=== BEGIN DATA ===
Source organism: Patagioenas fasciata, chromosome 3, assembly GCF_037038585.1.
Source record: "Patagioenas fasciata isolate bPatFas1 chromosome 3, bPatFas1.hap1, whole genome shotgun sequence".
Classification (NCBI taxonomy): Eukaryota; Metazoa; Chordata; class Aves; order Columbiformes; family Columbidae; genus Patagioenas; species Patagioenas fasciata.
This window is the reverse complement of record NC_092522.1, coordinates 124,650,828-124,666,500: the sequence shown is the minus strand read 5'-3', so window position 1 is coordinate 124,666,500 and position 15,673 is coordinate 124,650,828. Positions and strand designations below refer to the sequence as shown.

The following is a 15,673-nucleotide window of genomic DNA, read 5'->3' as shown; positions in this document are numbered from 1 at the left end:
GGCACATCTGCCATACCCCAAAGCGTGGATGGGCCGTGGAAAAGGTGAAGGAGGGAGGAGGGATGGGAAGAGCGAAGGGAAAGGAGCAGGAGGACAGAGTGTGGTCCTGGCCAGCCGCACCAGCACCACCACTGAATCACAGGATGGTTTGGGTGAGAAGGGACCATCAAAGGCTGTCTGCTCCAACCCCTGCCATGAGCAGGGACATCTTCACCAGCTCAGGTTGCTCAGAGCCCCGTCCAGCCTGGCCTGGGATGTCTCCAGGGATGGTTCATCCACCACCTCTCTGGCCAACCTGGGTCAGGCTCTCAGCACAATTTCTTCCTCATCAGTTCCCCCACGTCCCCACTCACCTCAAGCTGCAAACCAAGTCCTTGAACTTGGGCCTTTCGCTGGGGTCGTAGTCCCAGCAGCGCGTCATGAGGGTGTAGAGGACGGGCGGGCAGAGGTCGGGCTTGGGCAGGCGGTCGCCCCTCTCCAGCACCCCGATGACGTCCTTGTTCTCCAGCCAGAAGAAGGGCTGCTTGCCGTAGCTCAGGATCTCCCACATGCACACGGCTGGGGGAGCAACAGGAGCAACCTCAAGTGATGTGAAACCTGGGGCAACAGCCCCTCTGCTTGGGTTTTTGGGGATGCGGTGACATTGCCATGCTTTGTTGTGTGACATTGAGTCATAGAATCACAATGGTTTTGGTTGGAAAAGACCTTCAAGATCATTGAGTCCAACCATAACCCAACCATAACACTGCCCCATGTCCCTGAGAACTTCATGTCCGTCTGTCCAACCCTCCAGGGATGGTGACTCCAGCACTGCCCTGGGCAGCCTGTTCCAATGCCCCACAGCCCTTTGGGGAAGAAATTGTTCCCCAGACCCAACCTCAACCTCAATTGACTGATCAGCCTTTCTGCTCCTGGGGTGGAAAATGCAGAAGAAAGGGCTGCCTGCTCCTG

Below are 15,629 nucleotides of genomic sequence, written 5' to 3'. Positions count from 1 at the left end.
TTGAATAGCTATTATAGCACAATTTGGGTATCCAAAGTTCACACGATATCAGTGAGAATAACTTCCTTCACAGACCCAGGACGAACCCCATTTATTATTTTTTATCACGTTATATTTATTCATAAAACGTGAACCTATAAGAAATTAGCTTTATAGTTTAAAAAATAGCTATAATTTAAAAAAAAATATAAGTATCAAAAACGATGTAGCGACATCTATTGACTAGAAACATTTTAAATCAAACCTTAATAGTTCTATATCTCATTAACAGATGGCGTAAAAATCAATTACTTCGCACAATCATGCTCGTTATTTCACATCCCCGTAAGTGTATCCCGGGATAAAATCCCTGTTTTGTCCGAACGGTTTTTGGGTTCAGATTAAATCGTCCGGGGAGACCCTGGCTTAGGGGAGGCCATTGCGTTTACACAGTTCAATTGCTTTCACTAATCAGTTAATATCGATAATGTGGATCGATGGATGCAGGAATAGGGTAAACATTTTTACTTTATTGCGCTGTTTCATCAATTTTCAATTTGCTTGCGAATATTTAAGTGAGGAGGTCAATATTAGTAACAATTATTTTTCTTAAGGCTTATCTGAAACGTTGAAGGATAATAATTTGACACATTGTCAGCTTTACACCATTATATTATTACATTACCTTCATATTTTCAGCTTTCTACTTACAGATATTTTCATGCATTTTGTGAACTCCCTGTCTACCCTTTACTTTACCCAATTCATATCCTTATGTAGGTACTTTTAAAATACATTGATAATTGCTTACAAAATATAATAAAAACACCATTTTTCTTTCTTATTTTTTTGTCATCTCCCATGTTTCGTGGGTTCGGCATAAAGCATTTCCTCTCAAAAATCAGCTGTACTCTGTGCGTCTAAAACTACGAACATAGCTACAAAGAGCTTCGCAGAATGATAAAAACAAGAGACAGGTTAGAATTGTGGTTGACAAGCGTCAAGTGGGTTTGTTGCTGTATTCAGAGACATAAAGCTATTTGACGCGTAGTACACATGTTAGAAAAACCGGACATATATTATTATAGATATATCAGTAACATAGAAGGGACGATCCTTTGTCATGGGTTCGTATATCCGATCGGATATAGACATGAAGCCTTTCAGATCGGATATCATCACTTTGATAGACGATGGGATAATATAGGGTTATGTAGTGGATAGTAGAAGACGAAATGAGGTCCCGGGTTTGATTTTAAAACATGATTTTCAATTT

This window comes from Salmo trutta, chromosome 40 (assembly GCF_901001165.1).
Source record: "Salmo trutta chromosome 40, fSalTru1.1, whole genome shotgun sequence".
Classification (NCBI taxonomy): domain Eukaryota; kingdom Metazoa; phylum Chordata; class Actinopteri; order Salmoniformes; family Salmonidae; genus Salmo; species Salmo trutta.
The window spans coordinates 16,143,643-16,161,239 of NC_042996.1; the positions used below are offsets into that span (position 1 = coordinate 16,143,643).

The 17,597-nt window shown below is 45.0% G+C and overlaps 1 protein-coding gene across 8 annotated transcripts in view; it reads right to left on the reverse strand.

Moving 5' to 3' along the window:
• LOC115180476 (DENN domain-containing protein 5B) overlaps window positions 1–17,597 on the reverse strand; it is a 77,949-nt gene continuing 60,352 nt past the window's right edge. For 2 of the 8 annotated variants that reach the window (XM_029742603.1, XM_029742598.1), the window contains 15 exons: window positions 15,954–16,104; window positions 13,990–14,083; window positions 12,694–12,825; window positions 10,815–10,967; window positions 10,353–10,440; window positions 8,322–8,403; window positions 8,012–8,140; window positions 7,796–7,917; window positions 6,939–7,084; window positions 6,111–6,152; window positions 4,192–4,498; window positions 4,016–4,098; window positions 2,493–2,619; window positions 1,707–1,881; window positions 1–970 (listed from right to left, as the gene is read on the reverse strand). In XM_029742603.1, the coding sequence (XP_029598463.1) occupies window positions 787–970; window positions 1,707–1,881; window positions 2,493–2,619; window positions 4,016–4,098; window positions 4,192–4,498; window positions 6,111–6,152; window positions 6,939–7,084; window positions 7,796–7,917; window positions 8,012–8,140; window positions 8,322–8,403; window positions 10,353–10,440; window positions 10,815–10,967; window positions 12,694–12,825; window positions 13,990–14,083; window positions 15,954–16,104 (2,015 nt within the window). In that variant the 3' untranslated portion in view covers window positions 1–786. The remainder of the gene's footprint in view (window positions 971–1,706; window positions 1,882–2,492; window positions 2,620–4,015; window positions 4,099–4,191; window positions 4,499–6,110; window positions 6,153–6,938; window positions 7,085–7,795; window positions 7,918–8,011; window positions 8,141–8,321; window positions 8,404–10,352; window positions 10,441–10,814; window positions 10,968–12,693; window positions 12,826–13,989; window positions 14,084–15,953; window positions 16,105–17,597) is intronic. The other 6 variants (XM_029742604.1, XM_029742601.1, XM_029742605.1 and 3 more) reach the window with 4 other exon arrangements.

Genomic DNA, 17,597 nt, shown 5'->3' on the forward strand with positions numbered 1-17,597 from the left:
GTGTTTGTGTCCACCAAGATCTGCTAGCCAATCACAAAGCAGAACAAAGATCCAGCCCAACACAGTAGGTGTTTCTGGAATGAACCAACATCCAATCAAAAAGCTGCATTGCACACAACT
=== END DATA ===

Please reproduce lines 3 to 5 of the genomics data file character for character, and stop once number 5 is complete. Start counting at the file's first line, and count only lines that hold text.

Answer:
Classification (NCBI taxonomy): Eukaryota; Metazoa; Chordata; class Aves; order Columbiformes; family Columbidae; genus Patagioenas; species Patagioenas fasciata.
This window is the reverse complement of record NC_092522.1, coordinates 124,650,828-124,666,500: the sequence shown is the minus strand read 5'-3', so window position 1 is coordinate 124,666,500 and position 15,673 is coordinate 124,650,828. Positions and strand designations below refer to the sequence as shown.

The following is a 15,673-nucleotide window of genomic DNA, read 5'->3' as shown; positions in this document are numbered from 1 at the left end: